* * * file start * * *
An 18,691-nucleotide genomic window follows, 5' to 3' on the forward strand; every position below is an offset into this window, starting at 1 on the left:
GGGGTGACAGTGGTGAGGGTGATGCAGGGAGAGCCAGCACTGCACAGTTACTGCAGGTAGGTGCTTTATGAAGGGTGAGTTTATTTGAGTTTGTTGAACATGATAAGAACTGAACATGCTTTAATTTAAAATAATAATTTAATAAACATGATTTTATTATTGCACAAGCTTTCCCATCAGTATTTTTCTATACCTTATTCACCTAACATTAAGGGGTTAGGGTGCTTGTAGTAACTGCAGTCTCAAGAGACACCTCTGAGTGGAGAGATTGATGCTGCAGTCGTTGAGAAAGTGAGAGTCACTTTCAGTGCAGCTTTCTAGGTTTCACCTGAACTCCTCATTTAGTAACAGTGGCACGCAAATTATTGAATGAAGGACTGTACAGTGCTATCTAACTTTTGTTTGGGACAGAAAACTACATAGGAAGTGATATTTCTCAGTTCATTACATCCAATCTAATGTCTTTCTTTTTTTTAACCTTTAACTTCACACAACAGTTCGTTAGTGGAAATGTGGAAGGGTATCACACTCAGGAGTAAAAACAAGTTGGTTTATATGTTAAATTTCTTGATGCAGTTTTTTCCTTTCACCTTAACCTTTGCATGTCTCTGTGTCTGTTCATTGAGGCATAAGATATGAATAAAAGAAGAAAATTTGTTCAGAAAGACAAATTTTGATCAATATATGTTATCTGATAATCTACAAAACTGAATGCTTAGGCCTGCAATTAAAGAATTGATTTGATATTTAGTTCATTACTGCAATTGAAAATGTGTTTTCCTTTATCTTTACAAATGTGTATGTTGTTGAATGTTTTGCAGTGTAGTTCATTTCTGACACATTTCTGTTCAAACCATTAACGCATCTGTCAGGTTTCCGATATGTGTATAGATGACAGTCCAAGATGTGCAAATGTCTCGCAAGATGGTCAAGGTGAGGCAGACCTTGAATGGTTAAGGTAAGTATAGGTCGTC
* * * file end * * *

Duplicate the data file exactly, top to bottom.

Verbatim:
An 18,691-nucleotide genomic window follows, 5' to 3' on the forward strand; every position below is an offset into this window, starting at 1 on the left:
GGGGTGACAGTGGTGAGGGTGATGCAGGGAGAGCCAGCACTGCACAGTTACTGCAGGTAGGTGCTTTATGAAGGGTGAGTTTATTTGAGTTTGTTGAACATGATAAGAACTGAACATGCTTTAATTTAAAATAATAATTTAATAAACATGATTTTATTATTGCACAAGCTTTCCCATCAGTATTTTTCTATACCTTATTCACCTAACATTAAGGGGTTAGGGTGCTTGTAGTAACTGCAGTCTCAAGAGACACCTCTGAGTGGAGAGATTGATGCTGCAGTCGTTGAGAAAGTGAGAGTCACTTTCAGTGCAGCTTTCTAGGTTTCACCTGAACTCCTCATTTAGTAACAGTGGCACGCAAATTATTGAATGAAGGACTGTACAGTGCTATCTAACTTTTGTTTGGGACAGAAAACTACATAGGAAGTGATATTTCTCAGTTCATTACATCCAATCTAATGTCTTTCTTTTTTTTAACCTTTAACTTCACACAACAGTTCGTTAGTGGAAATGTGGAAGGGTATCACACTCAGGAGTAAAAACAAGTTGGTTTATATGTTAAATTTCTTGATGCAGTTTTTTCCTTTCACCTTAACCTTTGCATGTCTCTGTGTCTGTTCATTGAGGCATAAGATATGAATAAAAGAAGAAAATTTGTTCAGAAAGACAAATTTTGATCAATATATGTTATCTGATAATCTACAAAACTGAATGCTTAGGCCTGCAATTAAAGAATTGATTTGATATTTAGTTCATTACTGCAATTGAAAATGTGTTTTCCTTTATCTTTACAAATGTGTATGTTGTTGAATGTTTTGCAGTGTAGTTCATTTCTGACACATTTCTGTTCAAACCATTAACGCATCTGTCAGGTTTCCGATATGTGTATAGATGACAGTCCAAGATGTGCAAATGTCTCGCAAGATGGTCAAGGTGAGGCAGACCTTGAATGGTTAAGGTAAGTATAGGTCGTC